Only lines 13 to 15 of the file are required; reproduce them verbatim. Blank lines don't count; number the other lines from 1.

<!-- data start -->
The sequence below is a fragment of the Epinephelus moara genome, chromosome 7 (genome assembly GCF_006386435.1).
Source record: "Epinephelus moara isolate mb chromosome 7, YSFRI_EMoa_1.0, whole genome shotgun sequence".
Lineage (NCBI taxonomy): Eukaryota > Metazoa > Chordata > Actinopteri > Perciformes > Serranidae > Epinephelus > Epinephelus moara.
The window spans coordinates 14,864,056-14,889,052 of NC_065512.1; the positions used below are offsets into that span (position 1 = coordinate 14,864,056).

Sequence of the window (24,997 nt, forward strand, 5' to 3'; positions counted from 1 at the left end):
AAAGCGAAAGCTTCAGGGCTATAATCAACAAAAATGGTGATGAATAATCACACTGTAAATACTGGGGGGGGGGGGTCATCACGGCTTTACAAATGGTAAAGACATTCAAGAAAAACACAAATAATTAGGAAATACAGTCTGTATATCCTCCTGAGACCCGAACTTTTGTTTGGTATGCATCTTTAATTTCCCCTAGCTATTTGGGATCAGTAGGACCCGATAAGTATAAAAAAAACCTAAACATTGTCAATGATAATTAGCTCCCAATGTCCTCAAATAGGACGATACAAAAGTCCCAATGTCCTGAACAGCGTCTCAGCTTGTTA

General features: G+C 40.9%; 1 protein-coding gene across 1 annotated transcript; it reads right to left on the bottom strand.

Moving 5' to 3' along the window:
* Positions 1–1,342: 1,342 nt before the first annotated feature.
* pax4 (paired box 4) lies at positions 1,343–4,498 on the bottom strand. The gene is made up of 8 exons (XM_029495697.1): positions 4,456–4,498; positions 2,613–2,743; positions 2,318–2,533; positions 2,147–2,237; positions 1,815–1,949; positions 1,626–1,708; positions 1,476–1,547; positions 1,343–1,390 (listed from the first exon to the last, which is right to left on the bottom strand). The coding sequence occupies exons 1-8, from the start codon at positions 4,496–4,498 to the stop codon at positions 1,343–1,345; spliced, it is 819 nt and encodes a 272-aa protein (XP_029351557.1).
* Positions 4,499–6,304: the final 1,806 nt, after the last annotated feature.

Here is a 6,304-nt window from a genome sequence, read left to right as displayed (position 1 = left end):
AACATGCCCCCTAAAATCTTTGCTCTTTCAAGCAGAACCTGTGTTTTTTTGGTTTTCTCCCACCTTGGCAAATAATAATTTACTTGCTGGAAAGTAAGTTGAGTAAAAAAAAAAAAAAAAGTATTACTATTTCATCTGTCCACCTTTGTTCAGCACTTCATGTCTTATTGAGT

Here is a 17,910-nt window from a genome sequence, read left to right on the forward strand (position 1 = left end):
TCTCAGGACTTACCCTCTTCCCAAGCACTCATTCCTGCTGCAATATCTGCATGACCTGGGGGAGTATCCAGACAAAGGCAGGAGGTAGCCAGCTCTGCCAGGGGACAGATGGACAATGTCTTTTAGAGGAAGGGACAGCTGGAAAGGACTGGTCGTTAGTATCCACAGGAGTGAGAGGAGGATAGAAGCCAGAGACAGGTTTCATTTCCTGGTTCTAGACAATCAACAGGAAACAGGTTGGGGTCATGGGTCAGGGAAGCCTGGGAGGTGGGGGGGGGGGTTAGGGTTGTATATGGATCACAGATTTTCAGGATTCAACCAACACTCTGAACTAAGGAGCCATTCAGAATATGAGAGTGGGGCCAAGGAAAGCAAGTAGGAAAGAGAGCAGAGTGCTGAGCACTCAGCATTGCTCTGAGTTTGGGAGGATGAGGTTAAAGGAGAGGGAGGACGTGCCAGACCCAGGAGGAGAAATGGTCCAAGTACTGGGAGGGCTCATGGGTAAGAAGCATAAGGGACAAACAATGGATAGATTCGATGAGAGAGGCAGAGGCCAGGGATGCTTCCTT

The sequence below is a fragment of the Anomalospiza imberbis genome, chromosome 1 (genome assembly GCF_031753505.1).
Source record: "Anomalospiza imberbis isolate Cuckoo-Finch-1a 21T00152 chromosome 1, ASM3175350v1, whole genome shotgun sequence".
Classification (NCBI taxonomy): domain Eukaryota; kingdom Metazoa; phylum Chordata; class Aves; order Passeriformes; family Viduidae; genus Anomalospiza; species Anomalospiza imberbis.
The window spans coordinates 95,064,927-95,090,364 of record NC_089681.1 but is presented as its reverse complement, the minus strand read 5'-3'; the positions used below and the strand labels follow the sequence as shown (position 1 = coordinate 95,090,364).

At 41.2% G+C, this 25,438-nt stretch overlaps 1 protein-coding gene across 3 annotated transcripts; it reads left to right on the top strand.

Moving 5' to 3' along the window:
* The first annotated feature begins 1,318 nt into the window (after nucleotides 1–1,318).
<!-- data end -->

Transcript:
AACATGCCCCCTAAAATCTTTGCTCTTTCAAGCAGAACCTGTGTTTTTTTGGTTTTCTCCCACCTTGGCAAATAATAATTTACTTGCTGGAAAGTAAGTTGAGTAAAAAAAAAAAAAAAAGTATTACTATTTCATCTGTCCACCTTTGTTCAGCACTTCATGTCTTATTGAGT

Here is a 17,910-nt window from a genome sequence, read left to right on the forward strand (position 1 = left end):
TCTCAGGACTTACCCTCTTCCCAAGCACTCATTCCTGCTGCAATATCTGCATGACCTGGGGGAGTATCCAGACAAAGGCAGGAGGTAGCCAGCTCTGCCAGGGGACAGATGGACAATGTCTTTTAGAGGAAGGGACAGCTGGAAAGGACTGGTCGTTAGTATCCACAGGAGTGAGAGGAGGATAGAAGCCAGAGACAGGTTTCATTTCCTGGTTCTAGACAATCAACAGGAAACAGGTTGGGGTCATGGGTCAGGGAAGCCTGGGAGGTGGGGGGGGGGGTTAGGGTTGTATATGGATCACAGATTTTCAGGATTCAACCAACACTCTGAACTAAGGAGCCATTCAGAATATGAGAGTGGGGCCAAGGAAAGCAAGTAGGAAAGAGAGCAGAGTGCTGAGCACTCAGCATTGCTCTGAGTTTGGGAGGATGAGGTTAAAGGAGAGGGAGGACGTGCCAGACCCAGGAGGAGAAATGGTCCAAGTACTGGGAGGGCTCATGGGTAAGAAGCATAAGGGACAAACAATGGATAGATTCGATGAGAGAGGCAGAGGCCAGGGATGCTTCCTT